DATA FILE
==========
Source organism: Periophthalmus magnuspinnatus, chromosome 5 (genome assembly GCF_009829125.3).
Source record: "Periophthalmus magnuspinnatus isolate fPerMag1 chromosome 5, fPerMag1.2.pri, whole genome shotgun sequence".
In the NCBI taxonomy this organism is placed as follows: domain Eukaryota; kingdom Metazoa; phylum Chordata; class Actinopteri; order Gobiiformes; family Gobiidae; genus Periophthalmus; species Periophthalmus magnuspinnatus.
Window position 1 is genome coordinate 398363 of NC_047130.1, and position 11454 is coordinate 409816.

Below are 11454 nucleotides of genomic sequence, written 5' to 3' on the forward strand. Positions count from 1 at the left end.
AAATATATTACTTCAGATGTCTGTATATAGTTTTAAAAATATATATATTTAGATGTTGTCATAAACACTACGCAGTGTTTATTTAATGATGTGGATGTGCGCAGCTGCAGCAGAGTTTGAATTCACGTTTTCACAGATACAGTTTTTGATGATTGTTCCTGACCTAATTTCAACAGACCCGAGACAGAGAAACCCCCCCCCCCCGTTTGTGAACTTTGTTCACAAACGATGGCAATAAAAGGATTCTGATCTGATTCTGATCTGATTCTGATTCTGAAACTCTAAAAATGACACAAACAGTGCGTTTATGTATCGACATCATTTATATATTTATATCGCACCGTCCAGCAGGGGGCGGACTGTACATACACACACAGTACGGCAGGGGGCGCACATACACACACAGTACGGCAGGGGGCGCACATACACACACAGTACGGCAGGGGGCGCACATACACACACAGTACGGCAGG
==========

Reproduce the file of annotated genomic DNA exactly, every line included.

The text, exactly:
Source organism: Periophthalmus magnuspinnatus, chromosome 5 (genome assembly GCF_009829125.3).
Source record: "Periophthalmus magnuspinnatus isolate fPerMag1 chromosome 5, fPerMag1.2.pri, whole genome shotgun sequence".
In the NCBI taxonomy this organism is placed as follows: domain Eukaryota; kingdom Metazoa; phylum Chordata; class Actinopteri; order Gobiiformes; family Gobiidae; genus Periophthalmus; species Periophthalmus magnuspinnatus.
Window position 1 is genome coordinate 398363 of NC_047130.1, and position 11454 is coordinate 409816.

Below are 11454 nucleotides of genomic sequence, written 5' to 3' on the forward strand. Positions count from 1 at the left end.
AAATATATTACTTCAGATGTCTGTATATAGTTTTAAAAATATATATATTTAGATGTTGTCATAAACACTACGCAGTGTTTATTTAATGATGTGGATGTGCGCAGCTGCAGCAGAGTTTGAATTCACGTTTTCACAGATACAGTTTTTGATGATTGTTCCTGACCTAATTTCAACAGACCCGAGACAGAGAAACCCCCCCCCCCCGTTTGTGAACTTTGTTCACAAACGATGGCAATAAAAGGATTCTGATCTGATTCTGATCTGATTCTGATTCTGAAACTCTAAAAATGACACAAACAGTGCGTTTATGTATCGACATCATTTATATATTTATATCGCACCGTCCAGCAGGGGGCGGACTGTACATACACACACAGTACGGCAGGGGGCGCACATACACACACAGTACGGCAGGGGGCGCACATACACACACAGTACGGCAGGGGGCGCACATACACACACAGTACGGCAGG